Monday, 2 May 2011

Couscous and Cake: Cooking in the College Kitchen

Prior to the Easter weekend, I joined a group of students in dancing/performing a traditional and "modern" version of one of the Philippines' most popular dances--tinikling--at the Cherry Blossom Festival held on campus and sponsored by Asian Culture Club, one of the campus's multi-cultural student groups. As promised to the group, I cooked a dinner and timed it to coincide with last week's 90-minute episode of "Glee." And as suggested by the above photo, the meal overall was rather dessert heavy... not that any of us were complaining.

Over the Easter weekend, one of the most memorable desserts was a lemon Jell-O made with Vernor's, and served with a lemon curd based topping. For this Tuesday dinner, I made my own version of the "effervescent" Jell-O, swapping the lemon flavour for pineapple and pairing it with lemon-lime soda (in this case, 7 Up). Following the package instructions, in terms of prep, I went ahead and substituted the cold water for an equal amount of soda. To serve within the Jell-O, I opted for a can of well-drained pineapple rings and maraschino cherries. After leaving this to set in the fridge, I headed to the office.

When I got back from work, I prepped for my tri-colour rotini by getting seasoned water to a boil. As that was going, I set off to prepare the liquid base and flavours for my couscous which began by adding a brunoised medium onion and 3 or 4 minced cloves of garlic to a hot pan with about 1 tbsp olive oil. When the onion changed in colour and I could "smell" the garlic (i.e., that stage right before it seems it's going to burn), I added three roma tomatoes and a green bell pepper diced into bite-sized pieces. Finally getting to use my remaining homemade chicken stock, I heated up 3 c chicken stock on medium heat and added the veg. As I let those flavours intermingle, I diced up an Angus beef sausage link into bite-sized pieces and heated them up on the skillet. Once the sausage was cooked, I added this to the chicken stock mix, covered the pot, and increased the heat; the immediate goal at this point is to get the liquid boiling.

In the meantime, my pasta had finished cooking and it was time to prep it for baking: stir in about a cup or two pasta sauce into the rotini and add about 1/2 c shredded Swiss cheese. After that's all mixed up, add about 6 oz shredded Swiss cheese, sprinkle on grated parmesan cheese, and get this under the broiler, leaving it there until the cheese has browned (refer to the above right photo).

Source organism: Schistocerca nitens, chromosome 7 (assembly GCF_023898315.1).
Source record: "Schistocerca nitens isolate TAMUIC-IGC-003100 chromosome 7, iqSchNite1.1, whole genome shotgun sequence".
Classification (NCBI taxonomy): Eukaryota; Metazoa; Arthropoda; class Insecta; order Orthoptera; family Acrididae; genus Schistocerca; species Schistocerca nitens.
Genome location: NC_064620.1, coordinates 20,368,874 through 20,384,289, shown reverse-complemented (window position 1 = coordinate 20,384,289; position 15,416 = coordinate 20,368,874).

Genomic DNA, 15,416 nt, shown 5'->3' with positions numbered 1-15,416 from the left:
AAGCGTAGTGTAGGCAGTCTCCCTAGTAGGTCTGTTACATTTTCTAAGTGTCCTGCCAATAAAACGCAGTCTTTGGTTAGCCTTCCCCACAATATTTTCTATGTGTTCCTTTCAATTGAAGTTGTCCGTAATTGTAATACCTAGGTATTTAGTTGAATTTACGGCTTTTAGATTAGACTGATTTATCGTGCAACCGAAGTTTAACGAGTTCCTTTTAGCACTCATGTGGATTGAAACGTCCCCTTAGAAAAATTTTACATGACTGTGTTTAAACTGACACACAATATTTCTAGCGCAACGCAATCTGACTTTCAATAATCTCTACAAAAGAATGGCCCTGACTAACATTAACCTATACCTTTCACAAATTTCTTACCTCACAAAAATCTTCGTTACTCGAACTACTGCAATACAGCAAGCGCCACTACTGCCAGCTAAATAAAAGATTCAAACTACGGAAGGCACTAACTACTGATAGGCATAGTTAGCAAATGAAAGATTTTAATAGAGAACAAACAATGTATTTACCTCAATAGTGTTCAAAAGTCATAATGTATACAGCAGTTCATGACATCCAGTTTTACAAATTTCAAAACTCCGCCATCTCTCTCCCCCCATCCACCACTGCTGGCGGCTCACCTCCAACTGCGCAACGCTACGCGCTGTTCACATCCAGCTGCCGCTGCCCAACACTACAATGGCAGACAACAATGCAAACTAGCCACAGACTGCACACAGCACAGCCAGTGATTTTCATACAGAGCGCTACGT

With the liquid for the couscous boiling away, add the couscous and stir it in quickly. Of course, the ingredients (including the chicken stock) should be reduced to match the amount of couscous you plan to serve; especially if you bought the couscous in a box, suggested ratios should be printed on there. Cover the pot, take it off direct heat, and leave it alone for 5 minutes, allowing it to soak up all the great liquid and flavours you just spent the time to build. After the 5 minutes, fluff the couscous with a fork/spatula, and stir in the zest of one orange, the zest and juice of one small lemon, and a handful or two of roughly chopped dried cherries. The flavour combinations may seem random, but everything pulls in together as a hearty, yet unexpectedly filling, dish that is both light and "bright."

The night before, I had actually made two dark chocolate chocolate cakes from what I believe was a half batter of the same cake I made in mid-February. The difference between this cake and last was the addition of the chocolate chips half-way through baking. This definitely prevented the chips from sinking to the bottom (because the batter itself is rather runny) and thus kept them closer to the surface of the cake so they could slightly melt and not be particularly difficult to bite into when eaten with the frosting and the cake itself. In any case, a smaller cake was made for our administrative assistant (last week was Administrative Assistant Appreciation Week), and this larger one for the dinner; both were frosted with my dark chocolate buttercream frosting, the most important ingredient of which I have determined is the sea salt.

As for the Jell-O, it sat very well and the maraschino cherries (well-drained, but seemingly to lack some sense of flavour for one reason or another) eventually stayed within the pineapple rings. A bright and summer-type kind of dessert, the 7 Up was quite distinctive without being overtly present.

In addition to the aforementioned desserts, a student brought over a pecan pie made from Just-Pies, which I served on the side with an optional vanilla ice cream (here, topped with a berry jam mix I made [what seems like] ages ago). For the remaining photos from this meal, click here.

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